In the prologue of Edith Wharton’s novella Ethan Frome, Wharton's style aids the characterization of Ethan Frome. The mood is dark and dreary the setting of Starkfield, Massachusetts during the winter. The sentences are long and leisurely which emphasizes the length of the New England winters. Due to the setting being in Massachusetts, Ethan Frome’s personality is reserved and reticent and he does not feel the need to have constant conversations with the narrator as he escorts him to his destinations. There is also a distinct dialect; for example, Harmon Gow, the “village orator,” pronounces “first” as “fust” and “worth” as “wust.”
Both Zeena and Ethan have varying responses, however both showing some commitment to repair their union. In Ethan Frome, Edith Wharton utilizes a broken pickle dish, to represent the views of espousement, and the representation of their varied human actions. Ethan and Zeena Frome’s marriage represents a union based on obligation rather that love. Throughout the story, Ethan is a weak and submissive husband under the control of a domineering wife.
Edith Wharton used several symbol to add to the story. In Ethan Frome, by Edith Wharton, the author uses symbolism to add depth and importance to the story. The Cat reflects and fills zeena personality when she is not present. The pickle-dish is a symbol of Ethan and Zeena’s breaking apart marriage.
Melissa Palacios English 3A Feb. 21 2017 The novel Ethan Frome by Edith Wharton is about a tragic hero, Ethan who is not in love with his wife, but another person named Mattie. An important symbol in this novel is a pickle dish. This dish symbolizes Ethan’s relationship with his wife. The pickle dish first appears in chapter 4 of the novel.
In the book Ethan Frome by Edith Wharton multiple objects are used to represent big moments in the book and is heavily used. There are many objects that clearly relate to people and relationships between people. The first emblem that represents love between Mattie and Ethan is Mattie's red scarf and ribbon in her hair. The first symbol is the pickle dish representing Ethans and Zeena’s relationship. The final commodity is the cat which represents Zeena.
It made it clear to people that something was not right when the pickle dish was brought down from the shelf. In a way Mattie symbolized the cat when the pickle dish was destroyed. The cat knocked over the pickle dish, which symbolised the destruction of their marriage. This shows that when the cat destroyed the pickle dish, Mattie also destroyed Ethan and Zeena’s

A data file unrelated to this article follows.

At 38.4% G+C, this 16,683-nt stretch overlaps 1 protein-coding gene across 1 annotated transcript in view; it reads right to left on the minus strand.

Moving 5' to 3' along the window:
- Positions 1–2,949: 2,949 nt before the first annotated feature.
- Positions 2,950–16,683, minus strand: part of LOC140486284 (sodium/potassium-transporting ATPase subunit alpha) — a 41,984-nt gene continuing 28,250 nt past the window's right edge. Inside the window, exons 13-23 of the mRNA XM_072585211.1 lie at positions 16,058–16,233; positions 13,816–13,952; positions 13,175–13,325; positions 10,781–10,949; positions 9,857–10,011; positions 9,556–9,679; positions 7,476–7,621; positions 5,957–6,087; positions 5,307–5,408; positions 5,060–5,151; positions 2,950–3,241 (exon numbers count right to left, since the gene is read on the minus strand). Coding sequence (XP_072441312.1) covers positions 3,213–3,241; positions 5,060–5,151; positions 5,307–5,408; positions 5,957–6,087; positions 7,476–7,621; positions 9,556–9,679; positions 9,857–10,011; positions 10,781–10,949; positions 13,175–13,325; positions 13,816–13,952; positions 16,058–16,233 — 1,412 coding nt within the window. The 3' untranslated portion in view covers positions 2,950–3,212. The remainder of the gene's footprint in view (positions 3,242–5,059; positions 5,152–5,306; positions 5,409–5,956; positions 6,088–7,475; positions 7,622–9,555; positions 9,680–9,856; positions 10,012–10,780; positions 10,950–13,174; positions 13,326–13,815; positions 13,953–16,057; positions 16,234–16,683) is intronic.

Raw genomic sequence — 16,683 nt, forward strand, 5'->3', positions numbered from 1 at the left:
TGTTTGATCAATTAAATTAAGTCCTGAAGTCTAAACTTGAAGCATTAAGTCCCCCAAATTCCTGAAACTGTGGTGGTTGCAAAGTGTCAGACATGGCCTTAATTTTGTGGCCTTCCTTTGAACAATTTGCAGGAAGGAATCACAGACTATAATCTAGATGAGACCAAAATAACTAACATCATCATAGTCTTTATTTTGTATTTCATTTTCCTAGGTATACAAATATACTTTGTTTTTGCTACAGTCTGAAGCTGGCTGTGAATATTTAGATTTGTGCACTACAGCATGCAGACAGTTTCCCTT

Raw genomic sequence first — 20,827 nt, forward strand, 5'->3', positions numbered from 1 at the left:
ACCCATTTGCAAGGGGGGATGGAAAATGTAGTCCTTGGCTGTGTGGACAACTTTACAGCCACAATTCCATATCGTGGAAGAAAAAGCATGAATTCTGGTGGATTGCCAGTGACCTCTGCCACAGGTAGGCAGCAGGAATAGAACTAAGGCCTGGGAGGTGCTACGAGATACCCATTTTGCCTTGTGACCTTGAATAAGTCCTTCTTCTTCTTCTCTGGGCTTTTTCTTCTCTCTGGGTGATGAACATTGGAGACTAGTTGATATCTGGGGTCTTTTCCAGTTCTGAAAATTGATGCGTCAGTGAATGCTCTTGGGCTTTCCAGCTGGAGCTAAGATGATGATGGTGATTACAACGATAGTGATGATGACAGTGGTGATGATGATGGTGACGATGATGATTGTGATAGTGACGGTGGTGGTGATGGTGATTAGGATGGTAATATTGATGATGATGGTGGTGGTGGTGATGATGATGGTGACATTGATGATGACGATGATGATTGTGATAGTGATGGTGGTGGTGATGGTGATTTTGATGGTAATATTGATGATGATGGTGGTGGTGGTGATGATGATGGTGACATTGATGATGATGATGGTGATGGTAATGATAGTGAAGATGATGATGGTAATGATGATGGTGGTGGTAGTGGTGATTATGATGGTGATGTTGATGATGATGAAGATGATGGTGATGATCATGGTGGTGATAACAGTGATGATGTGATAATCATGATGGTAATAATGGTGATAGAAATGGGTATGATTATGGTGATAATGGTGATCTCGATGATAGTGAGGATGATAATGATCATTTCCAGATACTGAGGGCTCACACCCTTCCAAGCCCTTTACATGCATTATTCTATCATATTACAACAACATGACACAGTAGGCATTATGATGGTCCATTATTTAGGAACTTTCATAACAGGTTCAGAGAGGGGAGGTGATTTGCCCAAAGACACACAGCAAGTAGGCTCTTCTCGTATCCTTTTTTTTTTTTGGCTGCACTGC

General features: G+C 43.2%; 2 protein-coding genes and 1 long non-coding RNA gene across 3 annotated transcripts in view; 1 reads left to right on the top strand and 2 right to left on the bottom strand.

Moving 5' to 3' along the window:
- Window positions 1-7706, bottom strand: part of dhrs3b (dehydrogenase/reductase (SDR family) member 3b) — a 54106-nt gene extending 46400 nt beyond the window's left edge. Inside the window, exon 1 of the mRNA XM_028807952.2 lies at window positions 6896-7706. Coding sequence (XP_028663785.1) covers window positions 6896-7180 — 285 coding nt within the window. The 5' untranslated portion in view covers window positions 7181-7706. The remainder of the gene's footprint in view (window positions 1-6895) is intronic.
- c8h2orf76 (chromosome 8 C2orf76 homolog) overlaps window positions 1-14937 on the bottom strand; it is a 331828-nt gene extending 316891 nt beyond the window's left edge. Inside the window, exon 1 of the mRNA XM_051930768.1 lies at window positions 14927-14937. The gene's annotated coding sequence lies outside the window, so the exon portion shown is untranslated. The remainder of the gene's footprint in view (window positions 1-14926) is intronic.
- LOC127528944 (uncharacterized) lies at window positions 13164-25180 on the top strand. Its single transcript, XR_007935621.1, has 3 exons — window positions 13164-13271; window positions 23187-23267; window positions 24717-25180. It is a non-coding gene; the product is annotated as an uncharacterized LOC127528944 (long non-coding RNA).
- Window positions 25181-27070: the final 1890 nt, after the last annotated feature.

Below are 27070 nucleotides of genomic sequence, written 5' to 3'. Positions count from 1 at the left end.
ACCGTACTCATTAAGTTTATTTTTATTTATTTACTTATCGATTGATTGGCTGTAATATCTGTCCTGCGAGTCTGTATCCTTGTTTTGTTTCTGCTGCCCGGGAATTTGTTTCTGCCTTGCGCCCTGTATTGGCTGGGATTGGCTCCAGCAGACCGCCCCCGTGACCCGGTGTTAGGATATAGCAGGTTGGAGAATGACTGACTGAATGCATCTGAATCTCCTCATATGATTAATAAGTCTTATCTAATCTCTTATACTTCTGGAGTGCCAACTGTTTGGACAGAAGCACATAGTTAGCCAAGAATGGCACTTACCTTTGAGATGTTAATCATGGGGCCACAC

In Edith Wharton's famous book Ethan Frome, main character, Ethan Frome’s story is a personal tragedy. His own decisions he makes are his own fault. But what is his tragedy? Well, to a certain understanding, his tragedy is that in the present day, he is always dreary and not as happy as he could have turned out; in other words, one could say that his tragedy is that he is unsuccessful in happiness. Although one may argue that the tragedy wasn’t all Ethans fault, and that the weather of new england caused it, that certainly isn’t true.
Shyanne Lewis Cp English III Mrs. Hejazifar April 28, 2016 Symbolism of Color Analysis In Ethan Frome by Edith Wharton, the symbolism of color plays a big role in the novel. There’s one color expressed throughout the novel. The color being red, symbolize different things for each red object. The color reveals a lot about the characters.
That looks on tempests and is never shaken” (Lines 1-7). In Edith Wharton’s classic, Ethan Frome, this theme is present for protagonist Ethan Frome, who falls in love with his maid, Mattie, and forsakes his wife, Zeena. Ethan and Mattie’s flirtation with infidelity sets a catastrophic series of events into play: Zeena is jilted by the lovers’ betrayal, Mattie asks for the irrational way out of her situation, and all three characters make destructive decisions. Ethan’s indifference toward his wife and lack of compassion for her illnesses clearly demonstrates Ethan and Zeena’s loveless relationship.
Imagery and Symbolism Edith Wharton creates the novel with a high percentage of imagery and symbolism in one. Some ways she combines both imagery and symbolism together is by a flower. Wharton states, “He had never seen any as sun-golden before, and his first impulse was to send them to May instead of the lilies. But they did not look like her - there was something too rich, too strong, in their fiery beauty”(Wharton).